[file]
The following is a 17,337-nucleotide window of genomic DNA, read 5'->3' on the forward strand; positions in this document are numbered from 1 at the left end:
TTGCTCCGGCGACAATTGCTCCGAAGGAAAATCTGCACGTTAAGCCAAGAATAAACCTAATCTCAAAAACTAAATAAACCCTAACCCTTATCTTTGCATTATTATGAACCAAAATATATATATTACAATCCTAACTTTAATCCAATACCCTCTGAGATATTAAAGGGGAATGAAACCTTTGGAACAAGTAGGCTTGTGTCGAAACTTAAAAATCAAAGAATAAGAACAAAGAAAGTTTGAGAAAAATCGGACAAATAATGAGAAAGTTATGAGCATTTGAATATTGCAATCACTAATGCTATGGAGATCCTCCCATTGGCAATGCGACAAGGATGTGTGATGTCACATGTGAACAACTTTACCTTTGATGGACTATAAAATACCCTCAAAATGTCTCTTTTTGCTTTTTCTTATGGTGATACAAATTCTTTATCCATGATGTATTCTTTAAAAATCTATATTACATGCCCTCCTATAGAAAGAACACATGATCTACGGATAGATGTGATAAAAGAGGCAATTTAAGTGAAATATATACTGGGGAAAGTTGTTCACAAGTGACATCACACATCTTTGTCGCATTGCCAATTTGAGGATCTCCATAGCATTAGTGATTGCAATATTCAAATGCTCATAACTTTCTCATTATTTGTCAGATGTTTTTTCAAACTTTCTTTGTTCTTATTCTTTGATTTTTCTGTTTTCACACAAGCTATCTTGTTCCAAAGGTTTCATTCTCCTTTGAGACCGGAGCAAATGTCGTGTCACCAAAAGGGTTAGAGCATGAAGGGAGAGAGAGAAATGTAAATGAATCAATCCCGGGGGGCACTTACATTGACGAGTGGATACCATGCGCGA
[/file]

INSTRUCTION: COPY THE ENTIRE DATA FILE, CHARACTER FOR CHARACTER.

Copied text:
The following is a 17,337-nucleotide window of genomic DNA, read 5'->3' on the forward strand; positions in this document are numbered from 1 at the left end:
TTGCTCCGGCGACAATTGCTCCGAAGGAAAATCTGCACGTTAAGCCAAGAATAAACCTAATCTCAAAAACTAAATAAACCCTAACCCTTATCTTTGCATTATTATGAACCAAAATATATATATTACAATCCTAACTTTAATCCAATACCCTCTGAGATATTAAAGGGGAATGAAACCTTTGGAACAAGTAGGCTTGTGTCGAAACTTAAAAATCAAAGAATAAGAACAAAGAAAGTTTGAGAAAAATCGGACAAATAATGAGAAAGTTATGAGCATTTGAATATTGCAATCACTAATGCTATGGAGATCCTCCCATTGGCAATGCGACAAGGATGTGTGATGTCACATGTGAACAACTTTACCTTTGATGGACTATAAAATACCCTCAAAATGTCTCTTTTTGCTTTTTCTTATGGTGATACAAATTCTTTATCCATGATGTATTCTTTAAAAATCTATATTACATGCCCTCCTATAGAAAGAACACATGATCTACGGATAGATGTGATAAAAGAGGCAATTTAAGTGAAATATATACTGGGGAAAGTTGTTCACAAGTGACATCACACATCTTTGTCGCATTGCCAATTTGAGGATCTCCATAGCATTAGTGATTGCAATATTCAAATGCTCATAACTTTCTCATTATTTGTCAGATGTTTTTTCAAACTTTCTTTGTTCTTATTCTTTGATTTTTCTGTTTTCACACAAGCTATCTTGTTCCAAAGGTTTCATTCTCCTTTGAGACCGGAGCAAATGTCGTGTCACCAAAAGGGTTAGAGCATGAAGGGAGAGAGAGAAATGTAAATGAATCAATCCCGGGGGGCACTTACATTGACGAGTGGATACCATGCGCGA